Solving some of the major challenges of the 21st Century, such as producing clean electricity or developing high temperature superconductors, requires designing new materials with specific properties. To do this on a computer, we need to simulate electrons, which are subatomic particles that govern how atoms bond to form molecules and conduct electricity in solids. However, accurately modeling the quantum mechanical behavior of electrons has been a difficult task for decades.
In a recent paper published in Science, a neural network called DM21 is proposed. This neural network achieves state-of-the-art accuracy in large parts of chemistry. It is designed to accelerate scientific progress, and the code is open sourced for anyone to use.
Nearly a century ago, Erwin Schrödinger proposed his famous equation that governs the behavior of quantum mechanical particles. Applying this equation to electrons in molecules is challenging because electrons repel each other. However, Pierre Hohenberg and Walter Kohn made a major breakthrough in the 1960s by realizing that it is not necessary to track each electron individually. Instead, knowing the probability for any electron to be at each position (i.e., the electron density) is sufficient to compute all interactions accurately. Kohn received a Nobel Prize in Chemistry for proving this and founding Density Functional Theory (DFT).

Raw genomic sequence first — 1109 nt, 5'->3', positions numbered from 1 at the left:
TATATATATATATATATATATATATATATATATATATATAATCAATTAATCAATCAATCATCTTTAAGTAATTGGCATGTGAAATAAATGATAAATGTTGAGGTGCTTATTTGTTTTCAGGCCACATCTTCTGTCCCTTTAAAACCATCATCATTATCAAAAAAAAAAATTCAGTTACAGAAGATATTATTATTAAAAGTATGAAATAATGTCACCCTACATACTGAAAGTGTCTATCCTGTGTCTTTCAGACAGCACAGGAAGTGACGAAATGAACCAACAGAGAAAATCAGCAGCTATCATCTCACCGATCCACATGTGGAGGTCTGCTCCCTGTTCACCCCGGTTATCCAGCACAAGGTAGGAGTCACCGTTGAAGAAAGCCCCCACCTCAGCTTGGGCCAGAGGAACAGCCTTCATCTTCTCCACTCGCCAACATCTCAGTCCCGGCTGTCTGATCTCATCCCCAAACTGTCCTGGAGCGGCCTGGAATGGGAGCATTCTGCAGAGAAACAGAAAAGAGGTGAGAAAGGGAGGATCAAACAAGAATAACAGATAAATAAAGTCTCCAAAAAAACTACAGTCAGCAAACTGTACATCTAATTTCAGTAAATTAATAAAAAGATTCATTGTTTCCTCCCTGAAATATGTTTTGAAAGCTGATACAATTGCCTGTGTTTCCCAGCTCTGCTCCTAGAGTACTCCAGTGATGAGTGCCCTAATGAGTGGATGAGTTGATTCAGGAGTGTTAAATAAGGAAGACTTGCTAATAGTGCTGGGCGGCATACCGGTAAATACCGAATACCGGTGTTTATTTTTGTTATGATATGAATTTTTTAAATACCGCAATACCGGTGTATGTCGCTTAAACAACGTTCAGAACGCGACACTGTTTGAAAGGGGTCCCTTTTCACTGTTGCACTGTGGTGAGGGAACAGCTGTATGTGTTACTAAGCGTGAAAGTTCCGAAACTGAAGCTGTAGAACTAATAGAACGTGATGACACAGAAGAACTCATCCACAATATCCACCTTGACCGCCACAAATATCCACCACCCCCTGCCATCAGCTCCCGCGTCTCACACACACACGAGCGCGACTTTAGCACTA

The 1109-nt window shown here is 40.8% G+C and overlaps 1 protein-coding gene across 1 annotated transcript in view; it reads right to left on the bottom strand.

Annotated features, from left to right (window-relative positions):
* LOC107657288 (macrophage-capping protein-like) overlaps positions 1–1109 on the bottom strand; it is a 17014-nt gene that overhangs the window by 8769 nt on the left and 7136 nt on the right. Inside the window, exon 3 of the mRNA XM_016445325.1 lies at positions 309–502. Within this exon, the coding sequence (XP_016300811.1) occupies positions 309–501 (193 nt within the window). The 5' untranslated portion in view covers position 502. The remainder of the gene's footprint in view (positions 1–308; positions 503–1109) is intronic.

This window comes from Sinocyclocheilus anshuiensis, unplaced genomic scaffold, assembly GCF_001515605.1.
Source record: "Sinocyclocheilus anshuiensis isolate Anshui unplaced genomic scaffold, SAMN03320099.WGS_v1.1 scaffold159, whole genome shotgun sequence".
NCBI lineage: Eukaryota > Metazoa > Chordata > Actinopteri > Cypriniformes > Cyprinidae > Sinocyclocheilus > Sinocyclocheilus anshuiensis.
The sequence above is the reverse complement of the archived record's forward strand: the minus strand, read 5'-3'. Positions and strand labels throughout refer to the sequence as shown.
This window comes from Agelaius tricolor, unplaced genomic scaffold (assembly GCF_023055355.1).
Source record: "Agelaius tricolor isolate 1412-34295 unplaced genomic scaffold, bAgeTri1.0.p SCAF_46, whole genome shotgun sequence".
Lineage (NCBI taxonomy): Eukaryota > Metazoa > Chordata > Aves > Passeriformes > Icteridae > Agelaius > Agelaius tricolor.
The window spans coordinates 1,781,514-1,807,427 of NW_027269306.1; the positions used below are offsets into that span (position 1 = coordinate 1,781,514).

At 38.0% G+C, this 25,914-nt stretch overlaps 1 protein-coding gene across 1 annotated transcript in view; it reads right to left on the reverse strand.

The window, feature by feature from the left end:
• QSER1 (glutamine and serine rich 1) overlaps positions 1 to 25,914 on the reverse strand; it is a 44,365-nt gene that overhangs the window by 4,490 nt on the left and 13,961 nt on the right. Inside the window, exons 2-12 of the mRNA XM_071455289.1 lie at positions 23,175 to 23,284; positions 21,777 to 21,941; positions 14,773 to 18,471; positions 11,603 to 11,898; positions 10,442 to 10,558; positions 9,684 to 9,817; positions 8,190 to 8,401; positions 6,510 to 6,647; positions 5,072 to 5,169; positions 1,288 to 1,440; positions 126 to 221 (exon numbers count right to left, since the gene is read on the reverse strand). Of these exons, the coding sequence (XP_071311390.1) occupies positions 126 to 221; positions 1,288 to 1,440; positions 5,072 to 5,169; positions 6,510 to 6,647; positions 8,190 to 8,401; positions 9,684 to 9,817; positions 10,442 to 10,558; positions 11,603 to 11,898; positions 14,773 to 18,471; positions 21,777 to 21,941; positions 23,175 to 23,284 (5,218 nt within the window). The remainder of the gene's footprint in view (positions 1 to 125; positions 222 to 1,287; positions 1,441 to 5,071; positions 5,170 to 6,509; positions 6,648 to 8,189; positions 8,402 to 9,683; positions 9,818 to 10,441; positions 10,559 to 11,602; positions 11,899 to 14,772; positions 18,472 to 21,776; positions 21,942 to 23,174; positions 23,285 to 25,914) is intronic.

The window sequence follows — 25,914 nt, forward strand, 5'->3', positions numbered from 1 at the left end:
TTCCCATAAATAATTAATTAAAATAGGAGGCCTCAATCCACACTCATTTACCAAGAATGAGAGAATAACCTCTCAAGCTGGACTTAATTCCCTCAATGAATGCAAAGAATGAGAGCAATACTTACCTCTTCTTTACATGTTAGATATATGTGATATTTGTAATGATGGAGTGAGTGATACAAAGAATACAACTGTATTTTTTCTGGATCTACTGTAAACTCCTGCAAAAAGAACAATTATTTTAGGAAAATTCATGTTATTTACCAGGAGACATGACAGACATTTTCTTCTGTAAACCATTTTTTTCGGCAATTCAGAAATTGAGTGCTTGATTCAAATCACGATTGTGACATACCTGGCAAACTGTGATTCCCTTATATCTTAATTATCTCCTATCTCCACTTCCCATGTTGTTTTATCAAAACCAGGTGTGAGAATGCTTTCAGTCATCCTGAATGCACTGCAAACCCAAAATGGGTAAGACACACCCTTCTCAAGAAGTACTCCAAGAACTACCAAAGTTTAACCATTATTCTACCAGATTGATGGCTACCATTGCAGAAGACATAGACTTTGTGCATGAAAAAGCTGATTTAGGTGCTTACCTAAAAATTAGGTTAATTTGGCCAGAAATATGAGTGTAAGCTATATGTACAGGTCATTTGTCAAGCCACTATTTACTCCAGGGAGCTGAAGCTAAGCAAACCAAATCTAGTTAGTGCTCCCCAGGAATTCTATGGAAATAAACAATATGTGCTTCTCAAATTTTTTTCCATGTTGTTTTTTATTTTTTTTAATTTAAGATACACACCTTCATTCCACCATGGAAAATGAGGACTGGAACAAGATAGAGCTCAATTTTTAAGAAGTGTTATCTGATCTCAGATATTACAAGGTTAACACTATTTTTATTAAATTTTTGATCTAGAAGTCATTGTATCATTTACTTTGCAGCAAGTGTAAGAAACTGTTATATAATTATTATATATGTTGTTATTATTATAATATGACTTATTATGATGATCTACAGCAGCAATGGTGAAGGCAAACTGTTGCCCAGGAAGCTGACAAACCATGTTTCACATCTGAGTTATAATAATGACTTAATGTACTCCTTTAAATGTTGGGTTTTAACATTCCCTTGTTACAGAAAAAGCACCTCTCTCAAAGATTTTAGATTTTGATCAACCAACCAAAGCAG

DFT involves approximating the mapping between electron density and interaction energy, known as the density functional. Over the years, researchers have proposed many approximations to the exact functional, but they all suffer from systematic errors due to the failure to capture certain mathematical properties. This has limited their accuracy.
To overcome these challenges, the researchers expressed the functional as a neural network and incorporated the exact properties into the training data. This approach resulted in functionals that are free from important systematic errors, leading to a better description of a broad class of chemical reactions.
The researchers specifically addressed two long-standing problems with traditional functionals: the delocalization error and spin symmetry breaking. The delocalization error occurs when electron densities are unrealistically spread out over multiple atoms or molecules instead of being correctly localized. Spin symmetry breaking refers to the preference for configurations that break spin symmetry, which is a fundamental symmetry in physics and chemistry. By using a neural network and training it with the expected fractional electron behavior, the researchers were able to solve these problems.
These challenges are crucial to solve because they affect the accuracy of functionals in describing charge movement and bond breaking, which are core processes in various technological applications. By designing functionals that can accurately describe simple chemistry, like the behavior of hydrogen, we can improve their ability to explain more complex molecular interactions.
The neural network-based approach showed promising results, being highly accurate on broad, large-scale benchmarks. This data-driven approach captures aspects of the exact functional that were previously elusive.
Computer simulations have already played a central role in engineering, providing reliable answers to questions about the stability of bridges or the success of rocket launches. As technology continues to explore the quantum scale for materials, medicines, and catalysts, deep learning offers a promising way to accurately simulate matter at the quantum mechanical level.